Chinatown Field Trip

Meet Miss. Lee

My son’s second grade class went on a field trip yesterday to San Francsco’s Chinatown.  I was lucky enough to go along as a chaperone.  My family is no stranger to Chinatown and in fact we’re looking forward to celebrating in the streets on Saturday for the Chinese New Year Parade.  However there is always something to learn about a place – whether you’re a local or tourist.  Our tour guide was Linda Lee, the owner of the 29 year old All About Chinatown Walking Tours.  She was hysterical.  Very dry and quick witted and had the kids’ and adults’ total attention as she told us about Chinese culture, immigration, medicine and food.  She warned she would walk quickly and she sure did.  A group of 30 of us could’ve gotten lost in the crowded streets were it not for the students running to keep up with the tour.

 

Filling a prescription

 

I found the medicine discussion fascinating.  I had always wanted to go into one of the herbal pharmacies but didn’t want to just gawk.  This time I had an excuse to go in and gawk with the kids, as we saw prescriptions being filled of herbs and fungus (no idea what that cures) as well as ingredients for teas such as dried geckos, deer leg and various roots.  Linda had warned us ahead of time of some of the ingredients and differences of east and west medicine practices.  She told the children not to say “ew” or “yuck” to anything on the tour, but to say “That’s interesting!”

Next we went on to the Stockton Street food markets.  This is always a treat to see so much brightly colored, unique produce and fresh, even live, fish (and other animals) all in one place.  Some of the kids (and parents) were a little taken a back.  My son is always sad to see the live frogs.  I suggested maybe we could buy them all and set them free.  I shouldn’t have said that because he really wanted to.  Then I had to explain I didn’t know how we could get them to a safe place (there were probably over 100) and even if we did take them to a local frog creek they’d likely eat all the resident frogs because these were so large.  Luckily he was sidetracked when the kids started asking about the large prickly fruit.   I was happy for the distraction and glad that I knew it was a Durian.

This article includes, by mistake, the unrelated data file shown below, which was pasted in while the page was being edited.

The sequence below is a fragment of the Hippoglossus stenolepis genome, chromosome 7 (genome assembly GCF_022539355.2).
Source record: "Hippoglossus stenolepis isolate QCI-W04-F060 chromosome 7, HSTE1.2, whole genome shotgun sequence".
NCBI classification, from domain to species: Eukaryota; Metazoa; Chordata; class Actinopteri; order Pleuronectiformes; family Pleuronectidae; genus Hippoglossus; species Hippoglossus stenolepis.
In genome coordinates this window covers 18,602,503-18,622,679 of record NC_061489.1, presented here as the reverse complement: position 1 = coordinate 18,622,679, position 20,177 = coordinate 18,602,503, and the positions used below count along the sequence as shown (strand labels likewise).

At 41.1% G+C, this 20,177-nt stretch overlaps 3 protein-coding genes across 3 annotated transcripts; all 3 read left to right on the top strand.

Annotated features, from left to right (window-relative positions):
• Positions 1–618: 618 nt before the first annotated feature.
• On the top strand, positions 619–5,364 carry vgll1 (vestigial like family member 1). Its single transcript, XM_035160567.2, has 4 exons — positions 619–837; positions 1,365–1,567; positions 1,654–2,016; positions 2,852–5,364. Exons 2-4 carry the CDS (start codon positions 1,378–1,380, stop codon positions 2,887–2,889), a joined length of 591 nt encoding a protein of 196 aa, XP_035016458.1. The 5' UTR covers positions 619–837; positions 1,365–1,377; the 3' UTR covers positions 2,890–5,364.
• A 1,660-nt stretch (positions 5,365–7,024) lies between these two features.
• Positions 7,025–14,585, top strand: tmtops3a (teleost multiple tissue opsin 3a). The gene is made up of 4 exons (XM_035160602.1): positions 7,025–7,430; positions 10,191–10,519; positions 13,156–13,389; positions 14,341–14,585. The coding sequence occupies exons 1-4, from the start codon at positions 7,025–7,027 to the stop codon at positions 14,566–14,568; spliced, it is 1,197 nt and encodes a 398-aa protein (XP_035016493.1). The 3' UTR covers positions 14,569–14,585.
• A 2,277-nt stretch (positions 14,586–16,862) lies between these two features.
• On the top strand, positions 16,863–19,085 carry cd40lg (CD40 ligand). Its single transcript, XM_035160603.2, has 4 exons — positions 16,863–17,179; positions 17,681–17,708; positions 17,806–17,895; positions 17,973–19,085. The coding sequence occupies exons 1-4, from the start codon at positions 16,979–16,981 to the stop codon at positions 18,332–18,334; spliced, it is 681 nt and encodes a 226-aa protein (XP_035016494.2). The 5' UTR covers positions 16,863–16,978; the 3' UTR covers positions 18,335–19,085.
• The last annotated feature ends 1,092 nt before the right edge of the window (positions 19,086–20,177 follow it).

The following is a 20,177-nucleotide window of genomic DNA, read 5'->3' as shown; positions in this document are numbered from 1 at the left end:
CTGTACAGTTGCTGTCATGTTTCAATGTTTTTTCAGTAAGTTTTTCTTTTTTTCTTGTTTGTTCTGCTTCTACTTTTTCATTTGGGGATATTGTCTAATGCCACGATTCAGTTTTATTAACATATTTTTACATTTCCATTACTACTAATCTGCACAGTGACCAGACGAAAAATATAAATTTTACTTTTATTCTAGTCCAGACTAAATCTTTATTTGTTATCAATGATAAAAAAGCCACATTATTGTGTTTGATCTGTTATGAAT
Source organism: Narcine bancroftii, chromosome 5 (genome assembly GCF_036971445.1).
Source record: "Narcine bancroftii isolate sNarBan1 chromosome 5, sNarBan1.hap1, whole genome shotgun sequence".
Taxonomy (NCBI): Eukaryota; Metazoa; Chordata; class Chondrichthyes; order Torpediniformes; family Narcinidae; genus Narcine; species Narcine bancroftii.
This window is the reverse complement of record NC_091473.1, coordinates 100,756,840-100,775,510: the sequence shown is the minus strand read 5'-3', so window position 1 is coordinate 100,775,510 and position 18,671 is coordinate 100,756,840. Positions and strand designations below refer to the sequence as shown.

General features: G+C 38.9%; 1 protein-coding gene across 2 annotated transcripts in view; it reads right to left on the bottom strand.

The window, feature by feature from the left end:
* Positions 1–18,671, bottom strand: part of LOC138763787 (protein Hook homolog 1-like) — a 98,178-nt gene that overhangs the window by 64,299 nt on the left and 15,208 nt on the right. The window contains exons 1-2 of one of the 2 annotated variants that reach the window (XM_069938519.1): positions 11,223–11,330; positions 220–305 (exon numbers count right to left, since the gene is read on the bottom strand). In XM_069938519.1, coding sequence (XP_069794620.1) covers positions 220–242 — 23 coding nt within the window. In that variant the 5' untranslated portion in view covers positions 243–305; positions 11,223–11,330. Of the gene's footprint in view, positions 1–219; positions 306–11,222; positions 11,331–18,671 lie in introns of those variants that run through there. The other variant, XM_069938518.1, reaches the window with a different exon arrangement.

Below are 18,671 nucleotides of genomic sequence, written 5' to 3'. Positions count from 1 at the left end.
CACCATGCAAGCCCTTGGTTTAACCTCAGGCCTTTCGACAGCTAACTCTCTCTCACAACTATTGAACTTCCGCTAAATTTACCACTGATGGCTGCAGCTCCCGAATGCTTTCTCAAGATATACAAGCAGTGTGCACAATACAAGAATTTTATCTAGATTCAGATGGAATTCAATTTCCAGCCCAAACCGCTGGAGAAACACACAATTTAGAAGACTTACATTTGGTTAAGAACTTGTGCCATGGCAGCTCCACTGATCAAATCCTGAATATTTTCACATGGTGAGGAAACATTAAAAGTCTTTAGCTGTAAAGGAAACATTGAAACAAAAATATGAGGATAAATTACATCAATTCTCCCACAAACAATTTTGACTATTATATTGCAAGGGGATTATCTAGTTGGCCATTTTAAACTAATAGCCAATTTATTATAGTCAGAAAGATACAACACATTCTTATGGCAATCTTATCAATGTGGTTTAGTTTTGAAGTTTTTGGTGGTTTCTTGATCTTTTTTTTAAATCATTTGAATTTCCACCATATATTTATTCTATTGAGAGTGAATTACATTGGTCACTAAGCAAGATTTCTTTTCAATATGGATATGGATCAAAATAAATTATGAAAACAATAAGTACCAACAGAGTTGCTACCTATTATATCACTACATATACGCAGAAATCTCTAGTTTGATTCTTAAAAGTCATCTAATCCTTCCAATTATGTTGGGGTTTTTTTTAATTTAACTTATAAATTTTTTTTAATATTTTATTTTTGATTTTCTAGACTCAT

Hand folding fortunes

Next it was to the Fortune Cookie Factory.  It is always fun to see these being folded by hand.  It’s been in business 49 years.  I learned that fortune cookies are enjoyed at chinese restaurants in all countries except for…you guessed it…China!

 

Buddhist Temple

 

Later we went to a buddhist temple, where we saw offerings of tangerines, flowers and candy as people lit insence and prayed to various gold and jeweled statues for health, strength and prosperity.  This was a non-descript 3 story walk up.  While across the street was an old traditional building which now houses a bank.  We learned about the various colors in chinese culture (red for luck, yellow for royalty) and signifigance of traditional curved roofs (evil spirits slide right off).

 

Four Seas

Finally we all had lunch at Four Seas on Grant Ave, a lovely banquet and traditional Cantonese style restaurant.  The kids loved the ornate decor.  Some of the children and adults chose to bring a lunch from home rather than eat chinese food.  Most of what I saw was cold, soggy take-out pizza.  What a shame to miss out on such traditional fare as fried rice, pot stickers, chicken chow mein and broccoli beef.  Most everyone tried and enjoyed the tea.  The egg rolls dissappeared quickly.  Three girl students at our table enjoyed the chow mein so much they were arguing over the left-overs (there was plenty for all).  My son and I were a bit dissappointed we didn’t have any buns or egg custards, but thankfully we’ll be back in a few days.

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